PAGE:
‘I had two really exciting days on the jury for the WDCD Clean Energy Challenge. We had 12 jurors, all from different backgrounds, bombarded with 57 brilliant ideas to solve real problems in 5 cities,’ says Edward Mungai, CEO of the Kenya Climate Innovation Centre.

‘Our job was to use our collective knowledge of so many fields — humanitarian, financial, engineering, design, enterprise development — to arrive at 20 worthy winners. That was a superb experience. We had different views but agreed about the winners. There were no big fights.

‘Another great thing about the jury was the local expertise. I come here with a knowledge of Nairobi, Kenya, Africa. Each of us understood the conditions and complexities in a particular culture. When Ayush Chauhan spoke about New Delhi, we sat up and listened. Amazing how WDCD gathered so much diversity on the jury.’

Edward Mungai (photo by Gerrit Serné)

Identifying talent

‘The Challenge is about identifying talent and concepts and bringing them into the limelight. They need a period of incubation and acceleration to take the next step. That’s also my work as CEO of the Kenya Climate Innovation Centre (KCIC). We help small and medium-size enterprises to think about climate change as an opportunity. We provide policy and business advice, mentorship, technical services, access to facilities, space. Since 2012 we’ve assisted around 260 enterprises in getting off the ground. What I do at KCIC and what we are doing with the WDCD Challenge is similar: helping enthusiastic people to optimize their designs and products.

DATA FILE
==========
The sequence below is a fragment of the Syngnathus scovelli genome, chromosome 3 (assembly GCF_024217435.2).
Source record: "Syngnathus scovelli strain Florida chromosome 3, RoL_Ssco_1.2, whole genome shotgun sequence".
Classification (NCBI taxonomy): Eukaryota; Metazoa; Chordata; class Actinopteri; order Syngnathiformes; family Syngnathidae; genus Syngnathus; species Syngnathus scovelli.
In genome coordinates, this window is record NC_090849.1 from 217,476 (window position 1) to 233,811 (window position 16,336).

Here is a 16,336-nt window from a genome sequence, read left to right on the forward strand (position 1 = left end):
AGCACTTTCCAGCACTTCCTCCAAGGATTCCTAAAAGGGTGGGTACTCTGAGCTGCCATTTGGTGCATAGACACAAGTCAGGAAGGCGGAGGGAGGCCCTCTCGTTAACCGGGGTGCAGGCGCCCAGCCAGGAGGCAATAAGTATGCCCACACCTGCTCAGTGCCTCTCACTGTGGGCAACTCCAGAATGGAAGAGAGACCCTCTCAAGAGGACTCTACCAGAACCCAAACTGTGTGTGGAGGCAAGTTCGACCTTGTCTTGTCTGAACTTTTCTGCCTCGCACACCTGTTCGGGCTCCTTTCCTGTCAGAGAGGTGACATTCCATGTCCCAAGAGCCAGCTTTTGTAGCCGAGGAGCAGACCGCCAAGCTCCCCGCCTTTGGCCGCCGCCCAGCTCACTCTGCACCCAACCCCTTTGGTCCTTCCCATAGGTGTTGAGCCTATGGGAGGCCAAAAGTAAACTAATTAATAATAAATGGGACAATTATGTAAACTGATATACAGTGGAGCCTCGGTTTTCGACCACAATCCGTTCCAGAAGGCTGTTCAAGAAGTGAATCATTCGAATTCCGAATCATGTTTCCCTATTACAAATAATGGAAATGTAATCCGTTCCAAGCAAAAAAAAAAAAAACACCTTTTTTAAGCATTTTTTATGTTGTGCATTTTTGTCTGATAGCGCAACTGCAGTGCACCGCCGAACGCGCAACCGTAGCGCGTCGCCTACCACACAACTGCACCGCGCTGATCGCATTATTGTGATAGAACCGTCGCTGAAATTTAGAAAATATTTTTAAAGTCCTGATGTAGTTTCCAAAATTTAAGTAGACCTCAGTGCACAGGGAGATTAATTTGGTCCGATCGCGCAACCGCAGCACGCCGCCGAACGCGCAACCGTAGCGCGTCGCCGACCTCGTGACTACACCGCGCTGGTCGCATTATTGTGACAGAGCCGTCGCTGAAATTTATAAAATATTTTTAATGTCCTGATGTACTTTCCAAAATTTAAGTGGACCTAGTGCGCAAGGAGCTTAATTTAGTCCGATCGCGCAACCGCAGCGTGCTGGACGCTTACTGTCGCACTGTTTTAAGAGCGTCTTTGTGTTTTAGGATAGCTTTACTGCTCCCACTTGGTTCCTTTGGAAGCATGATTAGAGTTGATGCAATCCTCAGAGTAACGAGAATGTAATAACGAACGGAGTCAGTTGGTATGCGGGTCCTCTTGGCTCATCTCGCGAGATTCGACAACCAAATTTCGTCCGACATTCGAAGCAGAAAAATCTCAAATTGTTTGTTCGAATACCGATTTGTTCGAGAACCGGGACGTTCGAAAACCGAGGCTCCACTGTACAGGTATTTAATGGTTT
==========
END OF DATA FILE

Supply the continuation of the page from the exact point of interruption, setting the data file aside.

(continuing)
It was interesting that so many winners resulted from so-called ‘design jams’. I plan to borrow quite a bit from WDCD in organizing similar events.

‘An important takeaway from WDCD for me is to find out how to deal with the nominations that didn’t win. The first thing I want to do when I go back to Nairobi is to look closely at the 6 projects on the shortlist that did not win and see how KCIC can help them. It was interesting that so many winners resulted from so-called design jams. I plan to borrow quite a bit from WDCD in organizing similar events.’

Local solutions, modern packaging

‘It was great that most winners were locals. Paulistanos with solutions for São Paulo problems. That’s a success parameter that WDCD got right. Only very credible, committed and passionate people with relevant local knowledge can succeed.

‘Stand-out projects for me included Ecolana, a network of waste collection centres in Mexico City. I enjoyed the passion and drive of the people involved.

Nairobi’s Energy-Food Nexus also impressed, because it tackles problems of water, energy and food together and gives people access to affordable and healthy food through vertical farming. And Solar Freeze will help to save a lot of food. In Kenya, fridges and electricity are for the rich. This project provides cooling at the bottom of the pyramid, empowering people most in need.

‘What all these projects share is that they are local solutions, but packaged in a very modern way, using new technologies. Now we can show these projects to the city mayor and prove to him they really work. Time to push them to the next level.’